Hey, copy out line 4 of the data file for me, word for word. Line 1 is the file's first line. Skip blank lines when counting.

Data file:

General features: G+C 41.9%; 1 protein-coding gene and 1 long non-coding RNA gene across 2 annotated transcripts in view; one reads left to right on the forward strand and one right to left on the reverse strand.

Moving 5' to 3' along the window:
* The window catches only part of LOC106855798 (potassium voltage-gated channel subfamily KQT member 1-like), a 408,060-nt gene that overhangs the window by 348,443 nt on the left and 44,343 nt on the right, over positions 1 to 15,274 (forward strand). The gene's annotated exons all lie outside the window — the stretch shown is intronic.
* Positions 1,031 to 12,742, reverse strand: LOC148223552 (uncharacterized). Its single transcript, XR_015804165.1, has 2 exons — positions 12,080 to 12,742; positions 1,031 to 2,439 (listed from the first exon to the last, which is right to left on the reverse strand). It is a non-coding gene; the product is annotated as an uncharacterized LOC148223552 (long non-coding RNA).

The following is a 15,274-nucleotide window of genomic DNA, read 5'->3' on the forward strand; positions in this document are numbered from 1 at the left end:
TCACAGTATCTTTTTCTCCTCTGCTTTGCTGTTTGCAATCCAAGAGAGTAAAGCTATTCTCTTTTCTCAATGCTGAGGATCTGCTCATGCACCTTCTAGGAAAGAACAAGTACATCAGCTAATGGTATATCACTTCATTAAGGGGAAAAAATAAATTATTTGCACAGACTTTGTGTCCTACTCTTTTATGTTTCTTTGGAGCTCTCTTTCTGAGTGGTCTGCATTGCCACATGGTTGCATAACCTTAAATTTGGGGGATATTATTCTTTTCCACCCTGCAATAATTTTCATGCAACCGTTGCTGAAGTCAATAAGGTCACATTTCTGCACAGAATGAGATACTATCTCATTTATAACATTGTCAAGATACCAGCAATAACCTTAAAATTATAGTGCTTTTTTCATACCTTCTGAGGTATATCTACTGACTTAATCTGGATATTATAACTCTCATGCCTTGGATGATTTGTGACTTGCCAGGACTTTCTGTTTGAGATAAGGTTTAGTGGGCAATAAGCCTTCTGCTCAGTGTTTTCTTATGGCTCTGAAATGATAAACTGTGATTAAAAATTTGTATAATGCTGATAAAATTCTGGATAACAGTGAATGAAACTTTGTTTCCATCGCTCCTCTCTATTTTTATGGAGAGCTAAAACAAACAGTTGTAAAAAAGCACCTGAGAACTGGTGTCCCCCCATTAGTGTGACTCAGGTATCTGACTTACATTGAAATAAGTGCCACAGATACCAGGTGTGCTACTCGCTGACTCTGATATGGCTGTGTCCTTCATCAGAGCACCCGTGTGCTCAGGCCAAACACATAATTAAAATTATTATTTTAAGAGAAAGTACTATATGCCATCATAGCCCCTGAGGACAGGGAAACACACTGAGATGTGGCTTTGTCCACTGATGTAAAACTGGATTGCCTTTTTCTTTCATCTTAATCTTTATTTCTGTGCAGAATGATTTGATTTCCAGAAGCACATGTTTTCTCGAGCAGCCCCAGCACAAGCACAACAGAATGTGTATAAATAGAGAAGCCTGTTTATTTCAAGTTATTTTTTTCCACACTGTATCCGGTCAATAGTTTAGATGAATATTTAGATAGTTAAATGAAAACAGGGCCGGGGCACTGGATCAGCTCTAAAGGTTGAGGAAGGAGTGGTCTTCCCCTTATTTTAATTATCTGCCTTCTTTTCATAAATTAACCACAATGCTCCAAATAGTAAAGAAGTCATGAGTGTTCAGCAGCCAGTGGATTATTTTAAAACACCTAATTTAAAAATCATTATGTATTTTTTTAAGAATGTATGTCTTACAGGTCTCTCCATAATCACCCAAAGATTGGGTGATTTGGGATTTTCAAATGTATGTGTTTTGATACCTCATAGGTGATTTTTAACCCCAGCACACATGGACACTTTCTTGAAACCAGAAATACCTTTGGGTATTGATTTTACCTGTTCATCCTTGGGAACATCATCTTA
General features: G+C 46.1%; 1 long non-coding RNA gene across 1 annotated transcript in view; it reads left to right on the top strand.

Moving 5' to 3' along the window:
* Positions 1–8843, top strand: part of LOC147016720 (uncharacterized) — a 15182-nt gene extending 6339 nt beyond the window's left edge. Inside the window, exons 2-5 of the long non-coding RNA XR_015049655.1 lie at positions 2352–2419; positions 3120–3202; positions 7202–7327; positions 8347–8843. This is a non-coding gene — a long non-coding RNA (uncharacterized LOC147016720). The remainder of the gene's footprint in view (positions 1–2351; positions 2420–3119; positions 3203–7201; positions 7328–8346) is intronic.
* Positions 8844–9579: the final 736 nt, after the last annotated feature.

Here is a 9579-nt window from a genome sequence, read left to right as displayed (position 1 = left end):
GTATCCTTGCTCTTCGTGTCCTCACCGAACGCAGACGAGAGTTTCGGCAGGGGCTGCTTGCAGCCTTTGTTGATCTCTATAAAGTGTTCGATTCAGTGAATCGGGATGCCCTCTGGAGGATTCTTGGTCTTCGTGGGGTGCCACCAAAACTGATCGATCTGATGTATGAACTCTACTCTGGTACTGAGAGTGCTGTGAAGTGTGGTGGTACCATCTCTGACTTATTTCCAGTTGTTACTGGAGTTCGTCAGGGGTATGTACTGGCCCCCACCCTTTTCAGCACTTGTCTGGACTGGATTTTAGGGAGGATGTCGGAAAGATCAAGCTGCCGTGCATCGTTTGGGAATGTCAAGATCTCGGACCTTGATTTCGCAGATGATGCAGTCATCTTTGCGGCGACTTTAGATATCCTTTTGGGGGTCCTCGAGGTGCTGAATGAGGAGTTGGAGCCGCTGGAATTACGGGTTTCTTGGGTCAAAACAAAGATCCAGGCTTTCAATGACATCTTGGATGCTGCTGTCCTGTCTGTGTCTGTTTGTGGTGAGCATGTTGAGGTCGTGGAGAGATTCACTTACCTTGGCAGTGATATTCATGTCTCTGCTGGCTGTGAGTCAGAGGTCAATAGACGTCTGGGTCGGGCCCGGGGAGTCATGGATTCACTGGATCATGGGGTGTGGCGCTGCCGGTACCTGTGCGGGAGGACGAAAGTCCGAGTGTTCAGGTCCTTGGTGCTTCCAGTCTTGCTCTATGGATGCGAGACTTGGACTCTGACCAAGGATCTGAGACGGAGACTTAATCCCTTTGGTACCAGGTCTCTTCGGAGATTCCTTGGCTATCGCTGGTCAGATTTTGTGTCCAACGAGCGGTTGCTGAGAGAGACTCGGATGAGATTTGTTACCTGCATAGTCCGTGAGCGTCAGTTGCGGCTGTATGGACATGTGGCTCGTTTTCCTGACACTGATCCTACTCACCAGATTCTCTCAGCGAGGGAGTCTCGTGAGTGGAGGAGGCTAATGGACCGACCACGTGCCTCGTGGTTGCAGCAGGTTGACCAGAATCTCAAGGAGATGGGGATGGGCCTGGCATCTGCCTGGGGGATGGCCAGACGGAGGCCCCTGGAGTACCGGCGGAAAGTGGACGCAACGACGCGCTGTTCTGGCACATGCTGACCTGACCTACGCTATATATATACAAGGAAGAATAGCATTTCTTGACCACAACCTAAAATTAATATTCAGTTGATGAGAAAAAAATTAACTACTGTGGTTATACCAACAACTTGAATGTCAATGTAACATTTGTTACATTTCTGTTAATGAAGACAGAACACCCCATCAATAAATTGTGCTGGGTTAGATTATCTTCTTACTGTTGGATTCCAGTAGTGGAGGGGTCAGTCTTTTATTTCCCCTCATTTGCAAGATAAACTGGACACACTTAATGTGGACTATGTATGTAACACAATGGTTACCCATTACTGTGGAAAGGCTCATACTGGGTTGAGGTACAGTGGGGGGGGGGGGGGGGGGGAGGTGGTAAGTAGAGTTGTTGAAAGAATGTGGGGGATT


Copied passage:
* Positions 1,031 to 12,742, reverse strand: LOC148223552 (uncharacterized). Its single transcript, XR_015804165.1, has 2 exons — positions 12,080 to 12,742; positions 1,031 to 2,439 (listed from the first exon to the last, which is right to left on the reverse strand). It is a non-coding gene; the product is annotated as an uncharacterized LOC148223552 (long non-coding RNA).